The history of Reuss stretches back to the times when the German kings appointed vogts, or bailiffs (advocati imperii), to administer their lands.
An important charter of Edward V., as prince of Wales and lord of Haverford, enacted that the town should be incorporated under a mayor, two sheriffs and two bailiffs, duly chosen by the burgesses.Advertisement
There are notaries and clerks, auditors for each parish elected by the heads of families, police agents and bailiffs, chosen and sworn in, like all the above officers, by the Council General.
Poole is first mentioned in a writ of 1224, addressed to the bailiffs and good men of La Pole, ordering them to retain all ships within their port.
The mayor, bailiffs and good men are first mentioned in 1311 and were required to provide two ships for service against Robert de Brus.
In the countryside the insurrection was accompanied by wholesale burnings of manor-rolls, the hunting down of unpopular bailiffs and landlords, and a special crusade against the commissioners of the poll-tax and the justices who had been enforcing the Statute of Laborers.
Brooks, however, refused these conditions, saying that he could not reach the place designated "without running the gauntlet of mobs and assassins, prisons and penitentiaries, bailiffs and constables."
Sometimes a court for view of frankpledge, called in some places a mickleton, whereat the mayor or the bailiffs presided, was held for the whole borough; in other cases the borough was divided into wards, or into leets, each of which had its separate court.
The royal bailiffs were to answer at the exchequer for rents of assize and all the perquisites which they made in their offices, and apparently the duty of enforcing this provision was entrusted to the justices.
The corporation included 2 bailiffs, 10 capital and 24 inferior burgesses, until the Municipal Corporations Act 1883.
The government was by the steward and bailiffs of the bishop of Winchester, assisted by constables, wardmen and other officers.
Henry IV., by a charter obtained in 1402, vested the government of the town in a mayor and two bailiffs to be elected annually.
Elizabeth in 1580 confirmed all previous charters and incorporated the freeholders under the designation of "the mayor, bailiffs and burgesses of the borough of Tenby."
Instead of communicating directly with the margrave through his burgraves and bailiffs, or vogts, the village communities came to be represented by the nobles who had obtained possession of their lands.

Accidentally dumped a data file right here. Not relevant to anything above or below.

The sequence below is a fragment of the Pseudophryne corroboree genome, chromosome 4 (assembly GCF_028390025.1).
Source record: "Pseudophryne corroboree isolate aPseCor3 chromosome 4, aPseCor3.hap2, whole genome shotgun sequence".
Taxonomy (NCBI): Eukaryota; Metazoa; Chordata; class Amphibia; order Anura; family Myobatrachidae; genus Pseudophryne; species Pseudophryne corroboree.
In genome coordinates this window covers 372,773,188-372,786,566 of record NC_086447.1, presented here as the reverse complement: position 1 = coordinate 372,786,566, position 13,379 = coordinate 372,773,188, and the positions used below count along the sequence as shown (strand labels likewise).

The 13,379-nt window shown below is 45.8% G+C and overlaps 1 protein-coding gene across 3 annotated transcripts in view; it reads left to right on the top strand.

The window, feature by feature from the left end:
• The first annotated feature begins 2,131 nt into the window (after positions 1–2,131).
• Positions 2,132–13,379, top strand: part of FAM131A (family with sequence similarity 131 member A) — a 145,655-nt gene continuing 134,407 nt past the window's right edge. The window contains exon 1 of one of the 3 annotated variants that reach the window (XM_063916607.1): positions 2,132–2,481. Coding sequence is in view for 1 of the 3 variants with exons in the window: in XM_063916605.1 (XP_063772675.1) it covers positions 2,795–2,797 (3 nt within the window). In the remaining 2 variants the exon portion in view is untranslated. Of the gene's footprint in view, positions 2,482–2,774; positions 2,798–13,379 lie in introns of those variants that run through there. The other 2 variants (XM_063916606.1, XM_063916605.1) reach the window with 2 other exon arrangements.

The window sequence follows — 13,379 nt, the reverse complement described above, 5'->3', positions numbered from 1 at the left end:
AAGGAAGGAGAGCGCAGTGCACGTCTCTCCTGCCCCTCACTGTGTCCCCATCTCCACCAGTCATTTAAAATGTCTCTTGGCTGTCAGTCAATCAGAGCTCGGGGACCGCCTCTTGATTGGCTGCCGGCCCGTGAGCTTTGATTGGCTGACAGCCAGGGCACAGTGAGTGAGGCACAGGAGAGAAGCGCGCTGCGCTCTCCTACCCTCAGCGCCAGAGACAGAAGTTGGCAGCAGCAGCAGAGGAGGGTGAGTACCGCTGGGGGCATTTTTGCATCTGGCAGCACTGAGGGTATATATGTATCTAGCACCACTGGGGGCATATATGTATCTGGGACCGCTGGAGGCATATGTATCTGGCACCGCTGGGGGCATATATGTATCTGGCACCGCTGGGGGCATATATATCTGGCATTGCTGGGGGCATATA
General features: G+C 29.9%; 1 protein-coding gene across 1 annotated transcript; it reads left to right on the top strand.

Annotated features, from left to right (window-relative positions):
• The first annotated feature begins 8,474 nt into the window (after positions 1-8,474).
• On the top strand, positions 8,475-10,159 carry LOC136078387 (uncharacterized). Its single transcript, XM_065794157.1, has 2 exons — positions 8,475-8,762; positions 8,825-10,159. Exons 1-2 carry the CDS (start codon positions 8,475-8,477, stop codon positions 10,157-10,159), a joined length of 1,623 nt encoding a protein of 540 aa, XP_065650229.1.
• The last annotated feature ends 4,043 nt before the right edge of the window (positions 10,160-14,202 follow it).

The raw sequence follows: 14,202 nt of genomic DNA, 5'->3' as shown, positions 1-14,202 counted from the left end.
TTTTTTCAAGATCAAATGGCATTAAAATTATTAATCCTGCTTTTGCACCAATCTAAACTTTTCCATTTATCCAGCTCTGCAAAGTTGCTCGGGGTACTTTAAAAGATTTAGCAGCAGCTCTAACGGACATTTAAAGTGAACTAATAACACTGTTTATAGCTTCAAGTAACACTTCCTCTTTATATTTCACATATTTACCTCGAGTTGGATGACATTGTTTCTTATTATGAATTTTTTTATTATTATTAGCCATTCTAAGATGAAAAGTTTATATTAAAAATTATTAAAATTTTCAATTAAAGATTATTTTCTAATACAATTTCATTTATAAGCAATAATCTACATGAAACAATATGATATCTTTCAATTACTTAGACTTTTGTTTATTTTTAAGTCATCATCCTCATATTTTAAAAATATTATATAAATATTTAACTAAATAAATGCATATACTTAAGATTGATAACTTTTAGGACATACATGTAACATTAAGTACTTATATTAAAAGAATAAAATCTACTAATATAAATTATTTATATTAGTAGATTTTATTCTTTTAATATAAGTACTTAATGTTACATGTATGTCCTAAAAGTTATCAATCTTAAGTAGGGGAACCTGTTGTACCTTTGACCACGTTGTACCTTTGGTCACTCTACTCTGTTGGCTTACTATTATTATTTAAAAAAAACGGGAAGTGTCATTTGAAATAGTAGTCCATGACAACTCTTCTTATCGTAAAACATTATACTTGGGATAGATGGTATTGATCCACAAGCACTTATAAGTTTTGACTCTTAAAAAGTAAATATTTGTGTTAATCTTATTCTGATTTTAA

Before 1482 the burgesses were holding the town at a fee farm rent of twenty marks, but the abbot still had practical control of the town, and his steward presided over the court at which the bailiffs were chosen.
The judge found that Mr King had committed two assaults on bailiffs of the court.
Alternatively they may appoint bailiffs to claim possession of goods which can be sold to pay off the debt.
Local Authorities use private bailiffs to execute the warrant.
If you would like to go with your jury bailiffs once more and return to your jury room.
Along with the agency they have developed an evening for club bailiffs to be held at the Halfway in on 29 th April.
The municipal authorities are a mayor, one justice, and two bailiffs, all elected annually by the resident burgesses.
There was also a Reeve and Bailiffs, who organized the estate for the lord and collected rents, taxes and fines.
This attracted a great crowd of people, who, thinking it the work of the bailiffs, became rowdy.
On 1 March the bailiffs visited Mr X and levied distress by taking possession of a van and a three-piece suite of furniture.
After the dissolution in 1538 the town sank into decay, and in 1555, on a representation of its pitiable condition, Queen Mary granted a charter establishing it as a free borough corporate with a common council consisting of a mayor, two bailiffs, twelve chief burgesses, and sixteen secondary burgesses, the mayor to be clerk of the market, coroner and a justice of the peace.
In the following January the bailiffs were given freedom from pleading without the borough, freedom from toll and privileges implying considerable foreign trade; the importance of the port is also evident from the demand of two ships for the king's service in 1311.
The levying of these tolls gave rise to various disputes between the men of Uri and the bailiffs of the dukes of Austria, and by 1319 (if not already in 1309) the claim to levy them was silently given up. These facts show (what could not hitherto be proved) that at the time when legend places the rising of Uri, Tell exploit, &c., the dukes of Austria really had disputes with Uri.